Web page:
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Hank Azaria

Hank Azaria

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Also Known As: Hank Albert Azaria Died:
Born: April 25, 1964 Cause of Death:
Birth Place: Queens, New York, USA Profession: actor, comedian, voice actor, bartender

Biography CLOSE THE FULL BIOGRAPHY

Despite his initial intentions of becoming a stage performer, actor Hank Azaria turned his childhood talent for mimicry into a highly successful career, voicing many characters on the long-running animated comedy, "The Simpsons" (Fox, 1989- ). Thanks to his varied oddball interpretations of Moe the Bartender, Apu the Kwik-E-Mart owner, and Police Chief Wiggum, Azaria was able to transfer his success with animation into the live-action world. Following his breakthrough performance as a smarmy 1950s television producer in "Quiz Show" (1994), he stole the show from the likes of Robin Williams and Nathan Lane as a flamboyant houseboy in "The Bird Cage" (1996). Though he tried - and failed - to enter into blockbuster territory with "Godzilla" (1998), Azaria fared well with moving and award-nominated performances in "Tuesdays with Morrie" (ABC, 1999) and "Uprising" (NBC, 2001). Though he finally fulfilled his lifetime ambition with a triumphant performance as an effeminate Sir Lancelot in the Broadway smash "Spamalot" (2004-05), Azaria never strayed far from his steady and lucrative tenure on "The Simpsons," which culminated in a 2007 feature and solidified his standing as one of the most talented...

Despite his initial intentions of becoming a stage performer, actor Hank Azaria turned his childhood talent for mimicry into a highly successful career, voicing many characters on the long-running animated comedy, "The Simpsons" (Fox, 1989- ). Thanks to his varied oddball interpretations of Moe the Bartender, Apu the Kwik-E-Mart owner, and Police Chief Wiggum, Azaria was able to transfer his success with animation into the live-action world. Following his breakthrough performance as a smarmy 1950s television producer in "Quiz Show" (1994), he stole the show from the likes of Robin Williams and Nathan Lane as a flamboyant houseboy in "The Bird Cage" (1996). Though he tried - and failed - to enter into blockbuster territory with "Godzilla" (1998), Azaria fared well with moving and award-nominated performances in "Tuesdays with Morrie" (ABC, 1999) and "Uprising" (NBC, 2001). Though he finally fulfilled his lifetime ambition with a triumphant performance as an effeminate Sir Lancelot in the Broadway smash "Spamalot" (2004-05), Azaria never strayed far from his steady and lucrative tenure on "The Simpsons," which culminated in a 2007 feature and solidified his standing as one of the most talented voice-over artists working in the business.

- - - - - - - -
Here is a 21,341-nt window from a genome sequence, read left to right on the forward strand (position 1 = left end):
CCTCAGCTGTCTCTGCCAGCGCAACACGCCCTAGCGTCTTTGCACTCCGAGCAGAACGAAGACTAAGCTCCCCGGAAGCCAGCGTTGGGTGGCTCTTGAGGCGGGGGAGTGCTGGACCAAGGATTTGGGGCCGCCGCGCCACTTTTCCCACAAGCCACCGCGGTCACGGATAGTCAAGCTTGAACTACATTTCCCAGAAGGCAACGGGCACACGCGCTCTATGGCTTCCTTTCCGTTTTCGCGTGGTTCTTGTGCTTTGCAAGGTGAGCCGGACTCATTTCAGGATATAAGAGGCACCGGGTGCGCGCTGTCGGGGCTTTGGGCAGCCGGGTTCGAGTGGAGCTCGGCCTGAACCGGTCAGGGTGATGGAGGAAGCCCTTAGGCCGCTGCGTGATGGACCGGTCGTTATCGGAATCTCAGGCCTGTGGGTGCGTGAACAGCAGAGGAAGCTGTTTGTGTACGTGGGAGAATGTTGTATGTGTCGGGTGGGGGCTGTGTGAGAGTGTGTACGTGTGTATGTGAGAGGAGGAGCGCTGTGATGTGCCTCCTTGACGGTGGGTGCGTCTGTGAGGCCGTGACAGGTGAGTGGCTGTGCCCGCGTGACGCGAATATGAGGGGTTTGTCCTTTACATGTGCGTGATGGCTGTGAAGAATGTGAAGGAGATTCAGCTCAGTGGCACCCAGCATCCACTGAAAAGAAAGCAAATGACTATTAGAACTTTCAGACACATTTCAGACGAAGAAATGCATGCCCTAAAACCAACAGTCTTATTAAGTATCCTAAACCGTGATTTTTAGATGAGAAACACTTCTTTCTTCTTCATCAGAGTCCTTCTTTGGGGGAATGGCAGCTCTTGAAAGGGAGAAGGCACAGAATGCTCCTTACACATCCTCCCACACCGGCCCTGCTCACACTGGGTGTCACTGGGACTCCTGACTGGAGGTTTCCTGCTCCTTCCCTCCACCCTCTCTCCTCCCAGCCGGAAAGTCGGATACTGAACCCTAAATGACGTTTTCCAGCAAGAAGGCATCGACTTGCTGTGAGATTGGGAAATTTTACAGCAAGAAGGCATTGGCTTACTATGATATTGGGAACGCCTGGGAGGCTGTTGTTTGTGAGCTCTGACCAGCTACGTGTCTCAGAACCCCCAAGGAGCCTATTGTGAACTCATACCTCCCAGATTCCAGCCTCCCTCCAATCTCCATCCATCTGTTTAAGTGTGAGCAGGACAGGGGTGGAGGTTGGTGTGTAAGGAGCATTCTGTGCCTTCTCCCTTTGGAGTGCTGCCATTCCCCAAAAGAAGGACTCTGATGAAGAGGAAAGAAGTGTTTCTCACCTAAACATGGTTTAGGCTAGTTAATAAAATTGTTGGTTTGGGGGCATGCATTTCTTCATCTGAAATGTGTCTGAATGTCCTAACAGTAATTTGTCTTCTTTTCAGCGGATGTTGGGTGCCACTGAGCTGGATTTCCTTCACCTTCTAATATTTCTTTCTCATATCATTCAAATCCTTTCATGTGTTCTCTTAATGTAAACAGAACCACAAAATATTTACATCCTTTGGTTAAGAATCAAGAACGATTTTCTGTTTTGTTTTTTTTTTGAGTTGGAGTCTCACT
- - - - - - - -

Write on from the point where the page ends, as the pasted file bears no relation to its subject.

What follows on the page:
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Filmographyclose complete filmography

CAST: (feature film)

2.
 Lovelace (2013)
3.
 Smurfs 2, The (2013)
4.
 Hop (2011)
5.
 Happy Feet Two (2011)
6.
 Smurfs, The (2011)
7.
8.
 Year One (2009)
VIEW THE FULL FILMOGRAPHY

Milestones close milestones

1985:
Made professional stage debut in Harold Pinter's "The Dumb Waiter" in Boston
:
Worked as a stand-up comedian, including a six-month stint at the Comedy Store
1988:
Made early TV appearance on an episode of the NBC sitcom "Family Ties"
1988:
Made TV-movie debut in "Frank Nitti: The Enforcer" (ABC)
1990:
Made feature film debut, "Cool Blue" (filmed in 1988) opposite Woody Harrelson; released direct to video
1994:
Portrayed weaselly network executive Albert Freedman in Robert Redford's "Quiz Show"
1996:
Joined cast of "Mad About You" (NBC) in recurring role of a dog walker
1997:
Voiced Bartok in the animated feature "Anastasia"; first association with animators Don Bluth and Gary Goldman; would reprise his role in the 1999 straight-to video prequel "Bartok the Magnificent"
1998:
Portrayed Animal, a gonzo New York cameraman who helps Matthew Broderick's scientist slow down "Godzilla"
1998:
Cast as Walter Plane, the wealthy boyfriend of Gwyneth Paltrow's Estella in the contemporary remake of "Great Expectations"
1998:
Had a small role in Woody Allen's "Celebrity"
1999:
Starred as composer Marc Blitzstein in Tim Robbins' "Cradle Will Rock"
2000:
Cast in the Stephen Frears directed televised play "Fail Safe"; broadcast live in black and white on CBS
2000:
Reteamed with Don Bluth and Gary Goldman, contributing vocal skills to the animated feature "Titan A.E."
2001:
Played a Spanish actor in love with a popular movie star in "America's Sweethearts"
2001:
Co-starred in the fact-based NBC miniseries "Uprising" about the Warsaw Ghetto resistance movement during WWII